Thursday, 28 February 2013

DCC finalises 1st Local Aggregate Assessment

DCC has published the final version of its first LAA, following consultation with various parties. As a requirement of the NPPF, "the LAA will be published annually to inform development and monitoring of Local Plans, including recent sales and revisions to levels of reserves and the length of landbanks".

The NPPF specifies a sand and gravel landbank of at least 7 years "based on a rolling average of 10 years sales data and other relevant local information". Since Devon's 10 year average is significantly above current production, DCC has adopted in its LAA a 10 year rolling average weighted more towards recent data (A.18), and is the only council to have used such an approach. Devon Stone Federation, representing Aggregate Industries and others, did not support the move.

A new paragraph (5.18) added to the final version of the LAA states that the Pebble Beds (PBs) - measuring an "effective" PSV of 60-64 - are now approved for high friction road surfacing "reducing Devon's reliance on gritstone imported from elsewhere in the UK". This is at odds with the Jacobs report, commissioned by DCC, which recognises (4.3.2) the use of the PBs for roadstone, but "with a PSV in the mid 50s, it is suitable for general use, but not for high-specification applications". Neither were the PBs identified for such use in DCC's Technical Report. In fact for Straitgate the PSV is recorded as 53 (P.7). Whatever has changed, the amounts in question should be relatively small.

DCC did acknowledge in one response that "while an economic recovery is likely to lead to increased construction activity, increasing emphasis on sustainable construction may see increased use of materials other than aggregates, together with use of alternatives to land-won aggregates", which is welcome after so many people raised the same issue during the consultation.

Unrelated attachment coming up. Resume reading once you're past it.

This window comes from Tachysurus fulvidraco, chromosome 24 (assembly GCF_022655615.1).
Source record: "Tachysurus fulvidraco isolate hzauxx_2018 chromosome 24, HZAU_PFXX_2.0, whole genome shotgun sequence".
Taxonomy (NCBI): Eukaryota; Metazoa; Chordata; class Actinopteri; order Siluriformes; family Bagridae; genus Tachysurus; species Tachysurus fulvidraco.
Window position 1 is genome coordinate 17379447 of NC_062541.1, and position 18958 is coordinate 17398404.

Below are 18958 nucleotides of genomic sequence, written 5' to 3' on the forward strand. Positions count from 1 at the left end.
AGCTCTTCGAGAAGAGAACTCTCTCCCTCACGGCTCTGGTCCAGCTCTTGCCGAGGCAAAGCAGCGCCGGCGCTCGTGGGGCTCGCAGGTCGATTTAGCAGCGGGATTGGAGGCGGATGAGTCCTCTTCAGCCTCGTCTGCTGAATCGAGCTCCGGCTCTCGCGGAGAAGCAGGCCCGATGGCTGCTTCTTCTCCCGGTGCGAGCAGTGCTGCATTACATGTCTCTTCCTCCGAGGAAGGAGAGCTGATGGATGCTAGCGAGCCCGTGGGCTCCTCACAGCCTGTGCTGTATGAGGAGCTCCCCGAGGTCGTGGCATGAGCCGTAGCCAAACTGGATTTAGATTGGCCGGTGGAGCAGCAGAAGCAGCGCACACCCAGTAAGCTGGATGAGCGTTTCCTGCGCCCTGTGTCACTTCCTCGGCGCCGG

Tuesday, 26 February 2013

What makes building fixed plant at Rockbeare economic now?

In Aggregate Industries' 2010 planning application to process sand and gravel from Venn Ottery and Marshbroadmoor at Blackhill, it claimed that to provide fixed plant at Rockbeare for the combined 1.8 million tonnes "would be uneconomical in terms of the investment required".

It now seems unlikely that AI would be able to use Blackhill to process material from any future quarry at Straitgate. And since fixed plant cannot be sited at Straitgate, this now only leaves Rockbeare. But with the recoverable resource no greater than 2.3Mt, and much less allowing for realistic constraints, how can it be economic for AI to build plant at Rockbeare now, when it wasn't in 2010 for 1.8Mt?

Is it because Ottery St Mary is to have the privilege of becoming AI's centre for sand and gravel production for decades to come? Or is it that AI was not being entirely straight with DCC in 2010, when it obviously suited them to haul material across Woodbury Common? If the former, then local people deserve to be informed by AI of its long-term ambitions for their environment. If the latter, then how can people be expected to trust what AI says next time in any application to quarry Straitgate Farm?

What if aggregate could be manufactured instead - using 98% waste?

Now it can. Novagg, "hailed as the world’s greenest lightweight aggregate", is made using unsorted mixed coloured waste glass combined with other industrial waste. Developed in collaboration with Imperial College, "work is now under way with several multi-national companies to put Novagg on the commercial stage in a bid to become the global ‘green’ construction material of choice".